[All information has been gathered from the International Crisis Group’s website: ]


We Must Unite to End Genocide


United to End Genocide is a nonprofit organization that is a large combined advocacy effort that started with the Save Darfur Coalition, the Genocide Intervention Network, and the Sudan Divestment Task Force.  All of these organizations were formed in response to the genocide in Darfur.  To date, more than 300,000 Darufri men, women, and children have lost their lives and many are still vulnerable.

  • The Save Darfur Coalition was founded at the Darfur Emergency Summit in New York City in July, 2004. The organization quickly grew into a network of more that 190 faith-based, advocacy and human rights organizations with more than 1 million activists and hundreds of community groups committed to ending the genocide in Darfur.
  • The Genocide Intervention Network was founded in October 2004 with the intention to empower people with the tools to advance initiatives able to directly protect people from the atrocities in Darfur. In addition to its original mission, in 2005, the organization broadened its reach to include programs aimed at educating and mobilizing support for U.S. policies that could help protect people in Darfur.
  • The Sudan Divestment Task Force was founded in 2005 and has launched many successful divestment campaigns around the world. They have targeted university endowments, investment policies, and have worked closely with the Genocide Intervention Network and in 2006, became a part of the organization.  In 2009, the SDTF became known as the Conflict Risk Network (CRN).
  • STAND: Students Taking Action Now: Darfur was another organization formed in 2004 that recruits, trains, organizes, and mobilizes students. Around 2006, STAND became a part of United to End Genocide and in 2013 it transitioned to an independent, self-sustaining organization.

United to End Genocide is a broad merger that came about in 2011 when these organizations mentioned came together to form the new advocacy organization, led by President Tom Andrews.


United to End Genocide is dedicated to preventing and ending genocide and mass atrocities worldwide by building a powerful, lasting movement of community activists, faith leaders, students, artists, investors and genocide survivors, and all those who believe we must fulfill the promise the world made following the Holocaust: “Never Again!”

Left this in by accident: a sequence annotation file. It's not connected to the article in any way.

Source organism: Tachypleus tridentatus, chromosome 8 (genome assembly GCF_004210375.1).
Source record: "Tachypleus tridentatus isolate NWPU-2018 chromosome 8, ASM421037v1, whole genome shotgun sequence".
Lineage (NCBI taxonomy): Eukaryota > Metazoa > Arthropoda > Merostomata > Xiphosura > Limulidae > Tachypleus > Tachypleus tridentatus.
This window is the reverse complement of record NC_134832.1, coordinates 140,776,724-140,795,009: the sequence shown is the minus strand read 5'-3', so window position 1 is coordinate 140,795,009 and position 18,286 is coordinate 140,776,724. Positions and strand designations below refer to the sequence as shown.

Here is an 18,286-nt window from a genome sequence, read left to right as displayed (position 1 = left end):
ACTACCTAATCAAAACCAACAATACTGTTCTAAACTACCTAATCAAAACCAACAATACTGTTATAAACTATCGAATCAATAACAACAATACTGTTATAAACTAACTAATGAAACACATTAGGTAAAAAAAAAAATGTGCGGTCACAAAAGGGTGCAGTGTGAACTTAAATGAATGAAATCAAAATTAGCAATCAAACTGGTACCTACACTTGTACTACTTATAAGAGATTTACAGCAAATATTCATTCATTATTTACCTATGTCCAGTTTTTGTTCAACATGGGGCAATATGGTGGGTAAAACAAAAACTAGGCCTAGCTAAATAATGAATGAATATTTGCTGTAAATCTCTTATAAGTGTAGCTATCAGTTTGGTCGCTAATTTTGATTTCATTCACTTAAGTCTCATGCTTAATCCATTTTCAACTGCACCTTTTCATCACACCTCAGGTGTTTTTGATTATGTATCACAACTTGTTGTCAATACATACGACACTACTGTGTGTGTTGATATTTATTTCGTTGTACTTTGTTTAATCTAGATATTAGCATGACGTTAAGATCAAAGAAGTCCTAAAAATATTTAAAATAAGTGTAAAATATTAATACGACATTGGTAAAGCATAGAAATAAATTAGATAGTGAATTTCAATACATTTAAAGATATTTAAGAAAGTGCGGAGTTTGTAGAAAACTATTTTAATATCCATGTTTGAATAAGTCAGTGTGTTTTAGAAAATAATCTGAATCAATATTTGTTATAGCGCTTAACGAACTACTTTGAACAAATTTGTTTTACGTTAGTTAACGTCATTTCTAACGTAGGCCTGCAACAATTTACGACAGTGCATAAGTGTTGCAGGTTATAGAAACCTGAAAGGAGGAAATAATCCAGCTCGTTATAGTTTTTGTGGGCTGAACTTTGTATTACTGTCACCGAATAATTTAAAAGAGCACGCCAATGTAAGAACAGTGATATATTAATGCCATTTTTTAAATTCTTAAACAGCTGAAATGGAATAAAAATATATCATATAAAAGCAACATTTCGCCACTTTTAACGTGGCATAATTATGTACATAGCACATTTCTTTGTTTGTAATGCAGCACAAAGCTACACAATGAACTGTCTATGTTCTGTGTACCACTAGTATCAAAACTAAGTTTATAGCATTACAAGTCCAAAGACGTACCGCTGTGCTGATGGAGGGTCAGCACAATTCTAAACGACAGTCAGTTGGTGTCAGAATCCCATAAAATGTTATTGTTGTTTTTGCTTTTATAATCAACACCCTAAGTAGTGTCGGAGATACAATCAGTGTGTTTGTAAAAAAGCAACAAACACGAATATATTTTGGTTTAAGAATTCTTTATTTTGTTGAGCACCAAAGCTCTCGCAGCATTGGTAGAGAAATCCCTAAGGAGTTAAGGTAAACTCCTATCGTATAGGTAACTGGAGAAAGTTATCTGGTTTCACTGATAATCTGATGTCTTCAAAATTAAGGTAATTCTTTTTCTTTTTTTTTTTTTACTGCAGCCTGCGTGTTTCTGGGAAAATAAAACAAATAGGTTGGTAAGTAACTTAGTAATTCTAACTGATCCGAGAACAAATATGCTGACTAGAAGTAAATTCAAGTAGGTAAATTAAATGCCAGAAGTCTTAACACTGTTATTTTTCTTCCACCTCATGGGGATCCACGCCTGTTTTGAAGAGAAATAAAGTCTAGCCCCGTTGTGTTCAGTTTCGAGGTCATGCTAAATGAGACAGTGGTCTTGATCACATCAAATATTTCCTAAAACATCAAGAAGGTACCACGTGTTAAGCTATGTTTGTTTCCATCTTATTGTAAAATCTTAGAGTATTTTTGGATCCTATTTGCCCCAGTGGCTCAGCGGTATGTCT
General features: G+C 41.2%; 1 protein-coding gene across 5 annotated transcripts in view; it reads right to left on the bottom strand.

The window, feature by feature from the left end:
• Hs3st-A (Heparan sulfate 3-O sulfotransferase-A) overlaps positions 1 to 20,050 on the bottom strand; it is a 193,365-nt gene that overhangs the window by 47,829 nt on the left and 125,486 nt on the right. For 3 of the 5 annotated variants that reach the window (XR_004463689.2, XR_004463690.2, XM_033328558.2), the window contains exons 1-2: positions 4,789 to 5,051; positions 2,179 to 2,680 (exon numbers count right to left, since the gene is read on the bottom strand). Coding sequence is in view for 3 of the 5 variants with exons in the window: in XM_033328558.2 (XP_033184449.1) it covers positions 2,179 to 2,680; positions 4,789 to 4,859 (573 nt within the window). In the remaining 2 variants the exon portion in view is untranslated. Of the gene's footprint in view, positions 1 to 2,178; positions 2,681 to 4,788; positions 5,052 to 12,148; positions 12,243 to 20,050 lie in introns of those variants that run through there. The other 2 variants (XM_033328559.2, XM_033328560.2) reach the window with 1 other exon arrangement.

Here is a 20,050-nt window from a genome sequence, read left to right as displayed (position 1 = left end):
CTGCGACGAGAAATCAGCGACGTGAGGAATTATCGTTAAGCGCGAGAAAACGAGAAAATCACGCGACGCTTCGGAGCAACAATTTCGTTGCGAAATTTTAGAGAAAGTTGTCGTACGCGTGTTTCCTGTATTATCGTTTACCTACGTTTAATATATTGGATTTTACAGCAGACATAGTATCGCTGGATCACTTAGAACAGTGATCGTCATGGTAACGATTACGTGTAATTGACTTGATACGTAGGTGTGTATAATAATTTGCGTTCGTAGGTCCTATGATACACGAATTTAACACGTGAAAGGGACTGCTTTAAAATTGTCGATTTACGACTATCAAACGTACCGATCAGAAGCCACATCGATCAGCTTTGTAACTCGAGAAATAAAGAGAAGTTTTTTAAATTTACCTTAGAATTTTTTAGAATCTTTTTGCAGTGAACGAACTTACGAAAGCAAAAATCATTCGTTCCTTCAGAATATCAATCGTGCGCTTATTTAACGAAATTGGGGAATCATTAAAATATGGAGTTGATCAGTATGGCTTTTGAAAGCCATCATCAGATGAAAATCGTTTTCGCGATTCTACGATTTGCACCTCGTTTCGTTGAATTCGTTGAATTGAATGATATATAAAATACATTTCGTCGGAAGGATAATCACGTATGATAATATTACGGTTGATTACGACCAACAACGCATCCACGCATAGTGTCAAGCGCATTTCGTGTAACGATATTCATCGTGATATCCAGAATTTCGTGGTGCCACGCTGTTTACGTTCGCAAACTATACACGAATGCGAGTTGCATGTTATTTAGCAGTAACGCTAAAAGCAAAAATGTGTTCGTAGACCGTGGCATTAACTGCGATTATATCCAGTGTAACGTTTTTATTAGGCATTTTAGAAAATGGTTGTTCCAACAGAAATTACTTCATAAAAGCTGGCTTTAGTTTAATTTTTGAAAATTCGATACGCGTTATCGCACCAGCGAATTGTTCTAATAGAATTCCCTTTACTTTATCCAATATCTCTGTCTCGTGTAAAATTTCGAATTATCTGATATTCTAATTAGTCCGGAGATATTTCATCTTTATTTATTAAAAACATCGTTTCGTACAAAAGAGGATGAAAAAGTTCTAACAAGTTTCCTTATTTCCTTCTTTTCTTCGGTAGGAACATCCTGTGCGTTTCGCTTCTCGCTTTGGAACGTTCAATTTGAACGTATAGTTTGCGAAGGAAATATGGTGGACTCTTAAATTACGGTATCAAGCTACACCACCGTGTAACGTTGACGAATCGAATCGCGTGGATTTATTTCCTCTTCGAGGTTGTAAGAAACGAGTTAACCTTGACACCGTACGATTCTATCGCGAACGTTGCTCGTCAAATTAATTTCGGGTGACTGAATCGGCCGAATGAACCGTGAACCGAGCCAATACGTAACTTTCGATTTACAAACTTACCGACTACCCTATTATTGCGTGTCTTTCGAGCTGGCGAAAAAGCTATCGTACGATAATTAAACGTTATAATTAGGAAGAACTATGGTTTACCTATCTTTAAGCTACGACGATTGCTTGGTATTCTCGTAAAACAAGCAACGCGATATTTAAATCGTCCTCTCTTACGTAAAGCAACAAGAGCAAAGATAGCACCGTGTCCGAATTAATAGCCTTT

End Genocide Network: The organization is built on the belief that in order to prevent mass atrocities and end genocide for good, we must build a large and powerful activist movement.  A movement that will first, sound the alarm, then shine a spotlight on those who cause or enable genocide, and finally demand action from our elected leaders and anyone with the power to protect.  This is a global movement with the idea that the end to genocide can come from all corners of the globe.  The End Genocide Network program works to help connect and support hundreds of community leaders in the U.S. as well as work to reach out and identify new leaders in communities across the nation.  The program and organization provides an online forum to share stories and experience, strategize, build capacity, and create effective advocacy.

End Genocide Survivors: No one in this class can deny the power held in the stories of those who have faced genocide and horrible atrocities.  United to End’s ‘Survivors’ program understands this and works to help these survivors make their voices heard.  They help them build connections and put them in touch with student and community activists.  The program also puts survivors in touch with other survivors to help strengthen the network of voices speaking out against genocide and mass atrocities.

United to End Genocide stands in solidarity of those affected by genocide and mass atrocities and they work to try to make the information about these horrible crimes known, and then they help provide tools and information about how to begin making a difference as a united community.

For more information go to


Taking Matters into Our Hands- STAND

logoSTAND was born during the genocide in Darfur. Students from Georgetown University could not ideally stand by. They created Students Taking Action Now in Darfur. This organization was created to make noise when the government fails to act. STAND has been a completely independent organization since it was founded. Additionally, STAND is a grassroots organization that completely student-run. The organization works to end and prevent mass atrocities. These students are united to end genocide. They work together to let the current elected officials know that ending genocide is a priority. STAND has students from across the nation involved in this campaign. The key for these students is to organize, educate, and advocate.